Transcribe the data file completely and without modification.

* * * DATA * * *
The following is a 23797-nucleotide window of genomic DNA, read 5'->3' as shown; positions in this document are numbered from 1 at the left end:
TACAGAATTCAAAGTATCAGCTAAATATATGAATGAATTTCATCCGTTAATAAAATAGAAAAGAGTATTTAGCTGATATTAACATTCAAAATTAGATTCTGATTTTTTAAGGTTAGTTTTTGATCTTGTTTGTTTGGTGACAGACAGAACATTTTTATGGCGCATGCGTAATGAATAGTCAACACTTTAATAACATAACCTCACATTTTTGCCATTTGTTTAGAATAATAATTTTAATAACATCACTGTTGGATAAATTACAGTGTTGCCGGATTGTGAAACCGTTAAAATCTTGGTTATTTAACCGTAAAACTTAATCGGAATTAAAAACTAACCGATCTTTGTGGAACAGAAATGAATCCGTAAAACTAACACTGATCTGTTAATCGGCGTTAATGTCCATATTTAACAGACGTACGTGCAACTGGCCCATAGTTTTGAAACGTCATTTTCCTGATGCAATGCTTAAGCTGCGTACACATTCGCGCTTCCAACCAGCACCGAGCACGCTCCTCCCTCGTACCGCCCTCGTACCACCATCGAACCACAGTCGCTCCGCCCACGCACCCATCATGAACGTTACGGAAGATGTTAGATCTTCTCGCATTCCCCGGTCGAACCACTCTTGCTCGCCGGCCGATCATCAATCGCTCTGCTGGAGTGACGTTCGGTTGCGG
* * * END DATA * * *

The following is a 23797-nucleotide window of genomic DNA, read 5'->3' as shown; positions in this document are numbered from 1 at the left end:
TACAGAATTCAAAGTATCAGCTAAATATATGAATGAATTTCATCCGTTAATAAAATAGAAAAGAGTATTTAGCTGATATTAACATTCAAAATTAGATTCTGATTTTTTAAGGTTAGTTTTTGATCTTGTTTGTTTGGTGACAGACAGAACATTTTTATGGCGCATGCGTAATGAATAGTCAACACTTTAATAACATAACCTCACATTTTTGCCATTTGTTTAGAATAATAATTTTAATAACATCACTGTTGGATAAATTACAGTGTTGCCGGATTGTGAAACCGTTAAAATCTTGGTTATTTAACCGTAAAACTTAATCGGAATTAAAAACTAACCGATCTTTGTGGAACAGAAATGAATCCGTAAAACTAACACTGATCTGTTAATCGGCGTTAATGTCCATATTTAACAGACGTACGTGCAACTGGCCCATAGTTTTGAAACGTCATTTTCCTGATGCAATGCTTAAGCTGCGTACACATTCGCGCTTCCAACCAGCACCGAGCACGCTCCTCCCTCGTACCGCCCTCGTACCACCATCGAACCACAGTCGCTCCGCCCACGCACCCATCATGAACGTTACGGAAGATGTTAGATCTTCTCGCATTCCCCGGTCGAACCACTCTTGCTCGCCGGCCGATCATCAATCGCTCTGCTGGAGTGACGTTCGGTTGCGG